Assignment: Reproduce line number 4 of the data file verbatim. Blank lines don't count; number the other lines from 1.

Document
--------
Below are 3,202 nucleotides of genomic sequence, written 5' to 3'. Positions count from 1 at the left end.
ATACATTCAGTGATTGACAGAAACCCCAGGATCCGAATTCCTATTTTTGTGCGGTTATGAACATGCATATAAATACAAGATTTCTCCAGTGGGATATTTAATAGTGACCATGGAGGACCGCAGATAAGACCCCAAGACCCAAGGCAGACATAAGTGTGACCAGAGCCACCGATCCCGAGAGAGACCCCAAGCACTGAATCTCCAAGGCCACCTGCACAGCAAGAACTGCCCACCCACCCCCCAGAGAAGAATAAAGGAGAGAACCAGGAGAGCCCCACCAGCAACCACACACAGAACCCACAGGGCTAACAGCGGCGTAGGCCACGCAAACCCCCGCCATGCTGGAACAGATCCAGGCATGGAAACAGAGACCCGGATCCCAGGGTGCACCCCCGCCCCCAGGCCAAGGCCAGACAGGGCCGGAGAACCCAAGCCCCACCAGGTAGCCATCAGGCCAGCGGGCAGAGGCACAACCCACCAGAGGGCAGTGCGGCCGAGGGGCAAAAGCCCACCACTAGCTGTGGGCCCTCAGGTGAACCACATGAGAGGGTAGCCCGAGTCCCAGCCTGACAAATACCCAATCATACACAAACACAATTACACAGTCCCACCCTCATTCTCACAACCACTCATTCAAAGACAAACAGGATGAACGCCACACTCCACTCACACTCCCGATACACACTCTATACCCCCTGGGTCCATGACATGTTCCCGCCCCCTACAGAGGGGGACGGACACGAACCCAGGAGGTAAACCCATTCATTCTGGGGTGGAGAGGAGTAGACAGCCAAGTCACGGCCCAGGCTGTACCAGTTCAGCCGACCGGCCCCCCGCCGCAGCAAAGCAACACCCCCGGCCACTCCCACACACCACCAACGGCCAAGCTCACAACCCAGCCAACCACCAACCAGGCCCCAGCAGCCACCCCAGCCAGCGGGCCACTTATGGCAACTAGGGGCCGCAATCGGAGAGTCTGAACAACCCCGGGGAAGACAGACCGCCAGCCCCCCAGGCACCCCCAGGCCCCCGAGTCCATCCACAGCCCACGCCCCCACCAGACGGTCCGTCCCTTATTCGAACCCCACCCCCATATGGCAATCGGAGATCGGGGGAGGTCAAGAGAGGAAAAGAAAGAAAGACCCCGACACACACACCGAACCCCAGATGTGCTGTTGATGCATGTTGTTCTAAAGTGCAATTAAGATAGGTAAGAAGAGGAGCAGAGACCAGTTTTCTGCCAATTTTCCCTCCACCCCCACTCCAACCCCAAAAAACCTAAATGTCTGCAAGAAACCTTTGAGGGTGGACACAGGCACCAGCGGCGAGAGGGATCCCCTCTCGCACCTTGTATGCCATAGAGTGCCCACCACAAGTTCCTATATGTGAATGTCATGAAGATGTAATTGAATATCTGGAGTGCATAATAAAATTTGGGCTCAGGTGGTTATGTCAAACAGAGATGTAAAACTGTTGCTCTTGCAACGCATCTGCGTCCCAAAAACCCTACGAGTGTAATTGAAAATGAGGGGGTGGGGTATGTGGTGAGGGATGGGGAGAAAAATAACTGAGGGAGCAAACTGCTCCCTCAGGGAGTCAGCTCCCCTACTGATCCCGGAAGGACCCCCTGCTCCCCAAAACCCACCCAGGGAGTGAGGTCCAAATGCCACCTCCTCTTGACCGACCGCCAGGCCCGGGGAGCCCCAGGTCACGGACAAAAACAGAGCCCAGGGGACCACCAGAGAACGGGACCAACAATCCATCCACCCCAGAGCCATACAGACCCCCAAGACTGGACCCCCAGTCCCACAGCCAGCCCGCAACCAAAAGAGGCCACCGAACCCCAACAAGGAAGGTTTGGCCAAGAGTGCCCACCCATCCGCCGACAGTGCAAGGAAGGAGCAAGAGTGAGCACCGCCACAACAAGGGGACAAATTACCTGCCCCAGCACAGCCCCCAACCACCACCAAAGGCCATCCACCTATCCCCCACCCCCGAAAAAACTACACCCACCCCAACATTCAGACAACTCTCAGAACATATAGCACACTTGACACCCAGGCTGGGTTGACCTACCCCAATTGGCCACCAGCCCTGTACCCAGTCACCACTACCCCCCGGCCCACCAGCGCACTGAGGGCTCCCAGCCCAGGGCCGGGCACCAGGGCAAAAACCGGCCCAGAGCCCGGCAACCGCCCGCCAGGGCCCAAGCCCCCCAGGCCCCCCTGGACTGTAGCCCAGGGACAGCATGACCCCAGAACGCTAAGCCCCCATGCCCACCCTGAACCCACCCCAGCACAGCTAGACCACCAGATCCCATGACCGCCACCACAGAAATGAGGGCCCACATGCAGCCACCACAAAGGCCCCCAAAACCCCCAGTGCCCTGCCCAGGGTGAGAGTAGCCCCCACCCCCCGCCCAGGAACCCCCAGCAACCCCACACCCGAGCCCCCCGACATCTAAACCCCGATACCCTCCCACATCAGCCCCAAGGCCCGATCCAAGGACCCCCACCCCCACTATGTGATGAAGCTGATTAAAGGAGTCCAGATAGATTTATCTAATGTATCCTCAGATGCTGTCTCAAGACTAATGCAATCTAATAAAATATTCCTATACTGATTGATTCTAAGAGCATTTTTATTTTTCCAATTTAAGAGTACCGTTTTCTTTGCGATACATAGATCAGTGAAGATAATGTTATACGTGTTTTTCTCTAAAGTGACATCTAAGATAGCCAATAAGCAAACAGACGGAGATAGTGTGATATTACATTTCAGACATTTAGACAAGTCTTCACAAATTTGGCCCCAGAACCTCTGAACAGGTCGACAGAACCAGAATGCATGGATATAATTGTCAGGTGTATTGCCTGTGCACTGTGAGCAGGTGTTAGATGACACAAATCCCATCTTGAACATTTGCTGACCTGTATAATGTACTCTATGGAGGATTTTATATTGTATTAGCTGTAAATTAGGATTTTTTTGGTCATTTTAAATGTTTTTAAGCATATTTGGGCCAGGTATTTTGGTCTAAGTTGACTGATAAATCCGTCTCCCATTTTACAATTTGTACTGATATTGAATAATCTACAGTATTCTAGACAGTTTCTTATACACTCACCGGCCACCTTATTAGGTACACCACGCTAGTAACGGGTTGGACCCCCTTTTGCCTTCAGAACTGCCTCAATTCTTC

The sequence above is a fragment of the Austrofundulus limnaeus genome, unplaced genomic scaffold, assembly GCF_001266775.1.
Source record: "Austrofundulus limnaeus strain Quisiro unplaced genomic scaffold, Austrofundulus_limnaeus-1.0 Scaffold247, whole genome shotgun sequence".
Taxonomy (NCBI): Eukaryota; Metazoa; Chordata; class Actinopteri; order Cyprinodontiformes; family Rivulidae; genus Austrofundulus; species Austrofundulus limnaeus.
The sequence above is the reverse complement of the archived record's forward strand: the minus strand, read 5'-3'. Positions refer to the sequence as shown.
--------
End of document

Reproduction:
Source record: "Austrofundulus limnaeus strain Quisiro unplaced genomic scaffold, Austrofundulus_limnaeus-1.0 Scaffold247, whole genome shotgun sequence".